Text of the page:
April 21, 2006

First Healthy Kids 2025 survey outlines areas for improvement

Featured Image

First Healthy Kids 2025 survey outlines areas for improvement

Results are in for the first Healthy Kids 2025 survey of parents working for three of the largest employers in the state.

The electronic survey was distributed last fall to more than 28,000 employees at the State of Tennessee government, Metro Nashville government and Vanderbilt University.

“We were pleased that 30 percent of employees completed the survey, a total of more than 8,500,” said Mary Kate Mouser, survey co-designer. “We think this pilot project represents a snapshot of the working parent population in Middle Tennessee and beyond. Now we're excited to be gearing up to offer the survey to 25 more employers this summer.”

Mouser is director of the Vanderbilt Children's Health and Injury Prevention (VCHIP) program at the Monroe Carell Jr. Children's Hospital at Vanderbilt.

The information and survey are provided by Children's Hospital and are designed to create a baseline of child health-related information that will help guide efforts to improve the health standing of Tennessee's children.

Among the questions that generated surprising results was one that asked if parents placed their infants to sleep on their backs, a practice strongly endorsed by the American Academy of Pediatrics and other health groups to prevent sudden infant death syndrome (SIDS).

“Only about 63 percent of parents said they always put their babies to sleep on their backs,” Mouser said. “That was alarming to our pediatric health care professionals. Ten percent of parents reported “never” putting their infant to sleep on his or her back. That is one clear area where more education is needed.”

A significant percentage of parents reported they did not have their child wear a helmet consistently when using a four-wheeler, rollerblades, a bicycle or scooter.

Most families reported eating at fast food restaurants at least once a week, and more commonly, twice a week; and nearly half of children reportedly were active for at least 60 minutes just four days or less a week, far below the recommended five to seven days a week.

“We were pleasantly surprised to see that more than 90 percent of parents self-reported that they had children properly restrained in safety seats in their cars,” Mouser said.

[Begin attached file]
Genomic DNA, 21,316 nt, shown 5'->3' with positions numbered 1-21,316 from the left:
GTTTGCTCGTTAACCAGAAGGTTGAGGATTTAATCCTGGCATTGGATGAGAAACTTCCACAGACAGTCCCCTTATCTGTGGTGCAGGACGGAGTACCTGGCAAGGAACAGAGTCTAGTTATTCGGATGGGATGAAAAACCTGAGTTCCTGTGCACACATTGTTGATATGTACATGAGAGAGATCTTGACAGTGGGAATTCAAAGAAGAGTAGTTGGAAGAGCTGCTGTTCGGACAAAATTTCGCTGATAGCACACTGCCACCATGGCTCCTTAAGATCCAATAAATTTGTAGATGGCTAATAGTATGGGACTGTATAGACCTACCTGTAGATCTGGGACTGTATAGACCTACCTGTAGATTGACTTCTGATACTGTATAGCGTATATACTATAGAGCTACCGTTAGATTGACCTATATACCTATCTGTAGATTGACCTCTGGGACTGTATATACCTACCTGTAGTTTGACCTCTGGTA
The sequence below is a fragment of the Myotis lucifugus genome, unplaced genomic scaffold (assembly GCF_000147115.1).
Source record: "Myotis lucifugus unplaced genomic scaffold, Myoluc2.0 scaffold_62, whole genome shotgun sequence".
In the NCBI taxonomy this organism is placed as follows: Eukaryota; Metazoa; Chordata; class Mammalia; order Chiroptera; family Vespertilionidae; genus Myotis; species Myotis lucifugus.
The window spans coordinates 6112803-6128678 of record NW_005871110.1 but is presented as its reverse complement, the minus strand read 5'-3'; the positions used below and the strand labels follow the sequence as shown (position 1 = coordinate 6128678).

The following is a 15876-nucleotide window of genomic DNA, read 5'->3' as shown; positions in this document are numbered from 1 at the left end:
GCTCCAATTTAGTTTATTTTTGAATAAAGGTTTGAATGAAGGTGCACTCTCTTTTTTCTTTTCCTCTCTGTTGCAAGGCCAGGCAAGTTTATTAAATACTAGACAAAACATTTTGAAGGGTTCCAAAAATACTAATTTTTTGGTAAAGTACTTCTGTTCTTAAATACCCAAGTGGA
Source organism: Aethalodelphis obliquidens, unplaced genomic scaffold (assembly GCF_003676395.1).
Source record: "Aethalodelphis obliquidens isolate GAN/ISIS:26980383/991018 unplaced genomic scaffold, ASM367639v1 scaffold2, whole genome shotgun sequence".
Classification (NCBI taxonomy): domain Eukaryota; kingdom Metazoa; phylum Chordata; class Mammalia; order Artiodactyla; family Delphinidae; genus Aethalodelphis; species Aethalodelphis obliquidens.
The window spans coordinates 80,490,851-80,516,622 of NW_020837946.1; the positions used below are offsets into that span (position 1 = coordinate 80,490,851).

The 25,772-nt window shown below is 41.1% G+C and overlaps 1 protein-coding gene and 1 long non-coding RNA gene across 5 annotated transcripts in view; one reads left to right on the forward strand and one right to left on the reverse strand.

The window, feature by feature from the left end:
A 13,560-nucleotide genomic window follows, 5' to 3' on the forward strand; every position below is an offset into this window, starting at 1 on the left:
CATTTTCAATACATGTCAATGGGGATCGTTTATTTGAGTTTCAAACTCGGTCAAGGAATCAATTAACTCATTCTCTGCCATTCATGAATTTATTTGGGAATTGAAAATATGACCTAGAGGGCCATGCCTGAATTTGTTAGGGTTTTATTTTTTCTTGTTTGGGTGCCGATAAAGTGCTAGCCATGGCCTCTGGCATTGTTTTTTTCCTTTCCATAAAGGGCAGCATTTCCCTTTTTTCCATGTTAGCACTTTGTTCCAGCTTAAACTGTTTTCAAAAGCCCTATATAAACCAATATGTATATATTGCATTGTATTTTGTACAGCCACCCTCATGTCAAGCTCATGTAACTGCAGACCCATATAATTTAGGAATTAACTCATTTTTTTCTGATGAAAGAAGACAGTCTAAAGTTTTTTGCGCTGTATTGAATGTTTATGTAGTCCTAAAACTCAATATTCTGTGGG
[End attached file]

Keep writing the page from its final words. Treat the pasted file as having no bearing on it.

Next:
“But our research experts tell us that may be misleading. We understand that while most people do believe their children are properly restrained, when safety technicians check the installation of the seats, more than 85 percent are found to be improperly restrained.”

The next round of questionnaires will be tweaked based on lessons learned in this pilot project. The computer questionnaire is called the “Children's Survey” and was distributed to employers via e-mail. The survey was designed to find out whether employees feel they are making good choices and are well informed on topics of safety and health in parenting.

“The three employers who took part in this pilot are also taking the information from the Children's Survey and designing interventions,” Mouser said. “We might, for example, start with the safety seat checks we currently hold for the public through VCHIP and we may expand it to all Vanderbilt employees.”

The surveys were first sent out last September and were scored at Children's Hospital by a computer program. Those taking it could see their results right away and were also sent an e-mail with the assessment.

A variety of opportunities to learn about safety and health in parenting were offered at the employers' places of business. Education materials and lunch and learn events were developed as part of Healthy Kids 2025, to go along with the survey topics.

The Mayor's Office of Children and Youth will take the lead on distributing the next round of surveys. A letter inviting dozens of businesses to participate will be sent out this month.